Chances are you have architected your virtual environment to have no single points of failure. (If you haven’t you may want to brush up your resume sooner or later…) Generally we make sure to protect things at various levels in the hardware stack:
- SAN – 2 or more store controllers + RAID + Hot Spare’s etc
- Servers – N + 1 (or more) for capacity + redundant power + redundant NIC’s
- Network – Pair’s of switches + multi-path layouts to protect against switch or Core failures
As well as the software stack:
- create multiple active directory controllers
- Cluster our SQL and Exchange servers
- Use DFS and other tech’s to make file servers highly available.
So my question is:
I ask this because if you haven’t heard VMware’s key component of most virtual backup solutions (Change Block Tracking) has another critical bug that renders incremental backups useless on the vSphere 6 platforms.
(This isn’t the first bug in CBT either… here is another example from 2015 as well.)
Just to be clear, I am not suggesting that data protection products that leverage this VMware API are bad. Nothing even close actually. What I am saying though is that if you have architected your entire solutions to be redundant… I would HIGHLY recommend that you also make sure you are protecting your data with at least two different methods. This gives you some piece of mind when little bugs like this pop up, or when your VMware snapshots go crazy leaving your VM crippled and your backups a mess because VMware was refusing to do snapshots…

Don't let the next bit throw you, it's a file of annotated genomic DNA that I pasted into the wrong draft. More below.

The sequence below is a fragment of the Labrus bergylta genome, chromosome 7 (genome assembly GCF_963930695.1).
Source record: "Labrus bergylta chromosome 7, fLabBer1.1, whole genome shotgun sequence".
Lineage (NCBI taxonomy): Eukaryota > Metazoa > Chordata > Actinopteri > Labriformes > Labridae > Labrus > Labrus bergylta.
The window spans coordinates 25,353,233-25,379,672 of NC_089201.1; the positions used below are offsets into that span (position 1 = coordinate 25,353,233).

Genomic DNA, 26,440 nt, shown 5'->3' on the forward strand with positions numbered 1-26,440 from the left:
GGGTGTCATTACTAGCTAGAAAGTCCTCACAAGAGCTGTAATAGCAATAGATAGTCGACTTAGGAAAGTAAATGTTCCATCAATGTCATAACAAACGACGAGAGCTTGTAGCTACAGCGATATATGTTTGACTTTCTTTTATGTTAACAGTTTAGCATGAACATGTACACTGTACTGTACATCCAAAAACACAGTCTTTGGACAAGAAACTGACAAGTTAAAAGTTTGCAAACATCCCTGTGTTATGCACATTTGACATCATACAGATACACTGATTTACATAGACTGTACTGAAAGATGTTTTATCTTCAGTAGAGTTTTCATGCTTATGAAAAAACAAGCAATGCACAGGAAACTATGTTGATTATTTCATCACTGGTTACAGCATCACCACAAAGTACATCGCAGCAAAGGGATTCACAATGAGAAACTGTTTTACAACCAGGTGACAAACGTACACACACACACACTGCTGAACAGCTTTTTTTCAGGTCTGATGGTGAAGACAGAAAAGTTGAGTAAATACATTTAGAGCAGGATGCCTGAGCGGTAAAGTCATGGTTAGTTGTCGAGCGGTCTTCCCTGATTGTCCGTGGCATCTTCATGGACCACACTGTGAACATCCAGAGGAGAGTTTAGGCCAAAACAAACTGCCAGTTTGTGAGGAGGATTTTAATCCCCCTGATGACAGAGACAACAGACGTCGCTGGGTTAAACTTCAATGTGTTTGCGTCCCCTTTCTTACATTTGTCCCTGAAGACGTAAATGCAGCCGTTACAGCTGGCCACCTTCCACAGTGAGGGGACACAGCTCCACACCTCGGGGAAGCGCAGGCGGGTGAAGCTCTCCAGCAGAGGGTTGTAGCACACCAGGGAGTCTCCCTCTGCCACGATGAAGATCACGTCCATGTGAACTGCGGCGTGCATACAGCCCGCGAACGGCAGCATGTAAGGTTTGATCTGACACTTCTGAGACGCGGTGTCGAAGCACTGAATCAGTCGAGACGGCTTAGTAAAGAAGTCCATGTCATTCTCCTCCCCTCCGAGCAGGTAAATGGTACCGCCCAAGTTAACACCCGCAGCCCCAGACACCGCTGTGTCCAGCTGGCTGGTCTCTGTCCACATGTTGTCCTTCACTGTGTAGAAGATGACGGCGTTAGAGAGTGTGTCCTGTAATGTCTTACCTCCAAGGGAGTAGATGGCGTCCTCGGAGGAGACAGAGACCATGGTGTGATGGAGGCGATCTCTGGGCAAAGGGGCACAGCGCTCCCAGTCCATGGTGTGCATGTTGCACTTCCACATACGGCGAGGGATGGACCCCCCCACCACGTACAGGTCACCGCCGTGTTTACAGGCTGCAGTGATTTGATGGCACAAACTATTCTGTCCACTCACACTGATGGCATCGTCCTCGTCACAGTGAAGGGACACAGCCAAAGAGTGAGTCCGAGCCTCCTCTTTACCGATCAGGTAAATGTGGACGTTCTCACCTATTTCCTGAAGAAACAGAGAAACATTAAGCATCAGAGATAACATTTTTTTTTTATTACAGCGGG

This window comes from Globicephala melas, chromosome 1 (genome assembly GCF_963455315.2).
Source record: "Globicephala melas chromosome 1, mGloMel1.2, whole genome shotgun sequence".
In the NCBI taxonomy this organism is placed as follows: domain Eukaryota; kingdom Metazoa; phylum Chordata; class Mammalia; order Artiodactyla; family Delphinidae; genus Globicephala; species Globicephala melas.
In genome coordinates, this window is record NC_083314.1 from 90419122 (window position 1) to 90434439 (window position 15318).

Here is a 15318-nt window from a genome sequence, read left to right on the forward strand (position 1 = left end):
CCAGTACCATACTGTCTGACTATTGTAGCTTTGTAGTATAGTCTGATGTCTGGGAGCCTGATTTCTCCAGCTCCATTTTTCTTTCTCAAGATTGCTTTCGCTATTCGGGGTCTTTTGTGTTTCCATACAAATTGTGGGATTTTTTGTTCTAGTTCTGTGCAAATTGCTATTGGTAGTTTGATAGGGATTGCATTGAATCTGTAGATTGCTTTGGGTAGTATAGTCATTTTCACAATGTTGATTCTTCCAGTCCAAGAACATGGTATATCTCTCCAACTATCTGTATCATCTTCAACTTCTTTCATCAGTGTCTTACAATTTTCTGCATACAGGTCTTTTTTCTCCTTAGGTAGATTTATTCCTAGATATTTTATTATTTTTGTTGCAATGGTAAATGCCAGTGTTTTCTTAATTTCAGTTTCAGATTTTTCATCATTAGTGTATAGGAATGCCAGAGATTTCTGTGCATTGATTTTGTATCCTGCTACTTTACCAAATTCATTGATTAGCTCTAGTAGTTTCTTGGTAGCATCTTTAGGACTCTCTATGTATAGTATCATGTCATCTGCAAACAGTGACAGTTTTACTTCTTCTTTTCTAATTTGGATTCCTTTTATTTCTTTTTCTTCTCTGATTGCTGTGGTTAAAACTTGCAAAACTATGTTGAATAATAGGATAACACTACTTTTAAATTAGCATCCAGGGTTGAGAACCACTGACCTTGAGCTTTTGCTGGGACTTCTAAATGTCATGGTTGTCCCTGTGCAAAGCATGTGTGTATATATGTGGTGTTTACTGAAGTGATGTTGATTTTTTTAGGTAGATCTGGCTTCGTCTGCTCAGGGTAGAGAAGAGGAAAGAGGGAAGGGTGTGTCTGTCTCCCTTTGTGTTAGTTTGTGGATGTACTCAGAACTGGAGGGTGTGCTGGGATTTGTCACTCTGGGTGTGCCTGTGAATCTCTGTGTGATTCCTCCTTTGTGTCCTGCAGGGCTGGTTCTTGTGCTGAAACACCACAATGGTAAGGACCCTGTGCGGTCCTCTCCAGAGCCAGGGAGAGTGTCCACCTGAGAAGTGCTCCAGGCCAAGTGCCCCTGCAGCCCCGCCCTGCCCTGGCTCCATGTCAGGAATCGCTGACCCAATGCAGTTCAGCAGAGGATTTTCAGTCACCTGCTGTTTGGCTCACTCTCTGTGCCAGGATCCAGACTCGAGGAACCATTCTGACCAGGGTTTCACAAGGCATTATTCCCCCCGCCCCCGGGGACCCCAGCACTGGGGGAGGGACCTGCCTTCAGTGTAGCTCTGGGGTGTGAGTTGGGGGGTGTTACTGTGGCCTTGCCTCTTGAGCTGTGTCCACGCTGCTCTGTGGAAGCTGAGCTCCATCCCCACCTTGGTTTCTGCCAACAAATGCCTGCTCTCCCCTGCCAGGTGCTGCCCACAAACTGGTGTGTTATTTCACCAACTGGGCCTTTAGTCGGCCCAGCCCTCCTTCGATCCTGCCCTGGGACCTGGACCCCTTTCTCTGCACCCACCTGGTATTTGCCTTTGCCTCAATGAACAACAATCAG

Some of the more mature backup products are already taking this approach, they understand there are limitations with VMware’s snapshot technology. Veeam for example… is doing awesome stuff around integrating with SAN vendors and their hardware based snapshots which lesson the reliance on CBT. But there aren’t too many backup products doing that.
Some other options would be:
- Zerto (Disclaimer: I work for Zerto!)
- San based snapshots
- San based replication
So my final thought is that if you are only doing backups one way…and relying on VMware’s CBT then you need to start talking to your technical consultants to find out what else you can do to protect yourself a second way just in case…